How is growing up a theme in "To Kill a Mockingbird"?

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anzio45's profile pic

anzio45 | (Level 1) Assistant Educator

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The novel has a very serious and 'adult' theme, racial prejudice, but the events are presented through the eyes - and very often ears - of a child, or you could say three children, as their world is the prism through which we experience the novel. Therefore the events of the novel are a learning experience for the children and they have to confront some very serious realities in a relatively short period of time - adult hypocrisy, racial tension, violence, human cruelty, parental indifference in the case of Dill, death. Everything is an education for them and it is interesting that in the only two instances in the novel where school education is portrayed it is if the lesson is that school is not where you learn - except indirectly - but that life is what teaches you and helps you to grow up.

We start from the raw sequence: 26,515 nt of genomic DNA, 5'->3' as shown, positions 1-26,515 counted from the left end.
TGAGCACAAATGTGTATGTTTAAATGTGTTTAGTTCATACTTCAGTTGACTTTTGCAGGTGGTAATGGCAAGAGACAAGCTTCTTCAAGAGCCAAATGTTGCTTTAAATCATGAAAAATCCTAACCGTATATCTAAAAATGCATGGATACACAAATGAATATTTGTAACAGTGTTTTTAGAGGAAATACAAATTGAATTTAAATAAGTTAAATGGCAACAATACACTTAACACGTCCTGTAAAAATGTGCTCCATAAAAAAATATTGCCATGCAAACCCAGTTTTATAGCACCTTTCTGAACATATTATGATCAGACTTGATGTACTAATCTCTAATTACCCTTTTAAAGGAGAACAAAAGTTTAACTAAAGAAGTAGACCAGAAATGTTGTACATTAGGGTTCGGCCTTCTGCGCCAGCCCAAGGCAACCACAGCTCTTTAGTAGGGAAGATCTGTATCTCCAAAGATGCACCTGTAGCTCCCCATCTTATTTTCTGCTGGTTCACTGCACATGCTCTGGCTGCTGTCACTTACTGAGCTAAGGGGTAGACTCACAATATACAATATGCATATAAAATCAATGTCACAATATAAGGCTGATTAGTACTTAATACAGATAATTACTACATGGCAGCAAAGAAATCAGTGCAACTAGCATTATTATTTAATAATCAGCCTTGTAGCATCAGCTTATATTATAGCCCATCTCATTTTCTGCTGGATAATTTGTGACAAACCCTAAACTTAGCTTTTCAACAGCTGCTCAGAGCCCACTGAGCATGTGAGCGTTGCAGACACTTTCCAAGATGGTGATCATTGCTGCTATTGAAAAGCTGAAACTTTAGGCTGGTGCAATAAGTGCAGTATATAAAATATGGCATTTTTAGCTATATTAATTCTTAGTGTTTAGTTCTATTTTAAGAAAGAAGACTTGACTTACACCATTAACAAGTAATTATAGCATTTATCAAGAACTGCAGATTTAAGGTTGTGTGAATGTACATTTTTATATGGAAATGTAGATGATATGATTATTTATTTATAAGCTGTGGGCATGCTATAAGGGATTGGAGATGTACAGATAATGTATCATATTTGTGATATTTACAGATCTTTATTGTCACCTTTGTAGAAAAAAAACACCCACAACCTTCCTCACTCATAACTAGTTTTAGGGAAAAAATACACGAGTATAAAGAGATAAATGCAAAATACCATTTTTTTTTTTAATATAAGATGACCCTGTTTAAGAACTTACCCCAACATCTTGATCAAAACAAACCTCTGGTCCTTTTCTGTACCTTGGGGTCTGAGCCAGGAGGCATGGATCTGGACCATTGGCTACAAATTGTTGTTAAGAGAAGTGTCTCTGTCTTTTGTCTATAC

zumba96's profile pic

zumba96 | Student, Grade 11 | (Level 3) Valedictorian

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The growing up theme is very prominent because as Scout and Jem grow older, not only do their feelings change, but they also understand the views of society better. When they were children they believed that Boo was not real and he was a sort of game to them. However, when they got older they realized that Boo was a person and he was just secluded from society. They also gained a stronger sense of morality. 

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